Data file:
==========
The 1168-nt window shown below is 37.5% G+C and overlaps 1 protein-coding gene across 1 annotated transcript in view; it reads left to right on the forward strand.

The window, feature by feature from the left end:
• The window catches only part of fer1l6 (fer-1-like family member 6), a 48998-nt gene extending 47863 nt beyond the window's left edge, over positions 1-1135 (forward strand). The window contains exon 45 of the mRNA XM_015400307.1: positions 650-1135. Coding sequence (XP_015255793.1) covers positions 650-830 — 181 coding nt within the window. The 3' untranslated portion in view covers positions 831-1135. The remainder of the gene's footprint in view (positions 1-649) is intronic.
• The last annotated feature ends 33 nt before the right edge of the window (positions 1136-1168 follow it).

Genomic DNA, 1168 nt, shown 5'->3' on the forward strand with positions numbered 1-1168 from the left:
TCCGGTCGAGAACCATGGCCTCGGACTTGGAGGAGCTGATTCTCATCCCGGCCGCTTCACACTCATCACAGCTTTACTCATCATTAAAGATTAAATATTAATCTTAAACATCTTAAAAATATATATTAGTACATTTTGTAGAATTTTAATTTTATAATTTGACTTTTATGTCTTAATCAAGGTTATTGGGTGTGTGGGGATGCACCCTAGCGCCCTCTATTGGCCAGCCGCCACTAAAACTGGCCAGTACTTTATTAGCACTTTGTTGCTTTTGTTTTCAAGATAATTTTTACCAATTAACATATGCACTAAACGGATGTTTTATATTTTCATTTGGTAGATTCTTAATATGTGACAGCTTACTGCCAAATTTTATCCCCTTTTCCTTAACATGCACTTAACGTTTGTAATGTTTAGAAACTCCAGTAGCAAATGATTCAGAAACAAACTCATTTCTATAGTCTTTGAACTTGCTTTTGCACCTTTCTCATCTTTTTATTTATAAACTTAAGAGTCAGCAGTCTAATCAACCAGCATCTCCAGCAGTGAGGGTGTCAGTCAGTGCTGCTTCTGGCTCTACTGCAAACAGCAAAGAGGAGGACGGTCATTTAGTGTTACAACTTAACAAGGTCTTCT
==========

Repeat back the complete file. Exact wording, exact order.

The 1168-nt window shown below is 37.5% G+C and overlaps 1 protein-coding gene across 1 annotated transcript in view; it reads left to right on the forward strand.

The window, feature by feature from the left end:
• The window catches only part of fer1l6 (fer-1-like family member 6), a 48998-nt gene extending 47863 nt beyond the window's left edge, over positions 1-1135 (forward strand). The window contains exon 45 of the mRNA XM_015400307.1: positions 650-1135. Coding sequence (XP_015255793.1) covers positions 650-830 — 181 coding nt within the window. The 3' untranslated portion in view covers positions 831-1135. The remainder of the gene's footprint in view (positions 1-649) is intronic.
• The last annotated feature ends 33 nt before the right edge of the window (positions 1136-1168 follow it).

Genomic DNA, 1168 nt, shown 5'->3' on the forward strand with positions numbered 1-1168 from the left:
TCCGGTCGAGAACCATGGCCTCGGACTTGGAGGAGCTGATTCTCATCCCGGCCGCTTCACACTCATCACAGCTTTACTCATCATTAAAGATTAAATATTAATCTTAAACATCTTAAAAATATATATTAGTACATTTTGTAGAATTTTAATTTTATAATTTGACTTTTATGTCTTAATCAAGGTTATTGGGTGTGTGGGGATGCACCCTAGCGCCCTCTATTGGCCAGCCGCCACTAAAACTGGCCAGTACTTTATTAGCACTTTGTTGCTTTTGTTTTCAAGATAATTTTTACCAATTAACATATGCACTAAACGGATGTTTTATATTTTCATTTGGTAGATTCTTAATATGTGACAGCTTACTGCCAAATTTTATCCCCTTTTCCTTAACATGCACTTAACGTTTGTAATGTTTAGAAACTCCAGTAGCAAATGATTCAGAAACAAACTCATTTCTATAGTCTTTGAACTTGCTTTTGCACCTTTCTCATCTTTTTATTTATAAACTTAAGAGTCAGCAGTCTAATCAACCAGCATCTCCAGCAGTGAGGGTGTCAGTCAGTGCTGCTTCTGGCTCTACTGCAAACAGCAAAGAGGAGGACGGTCATTTAGTGTTACAACTTAACAAGGTCTTCT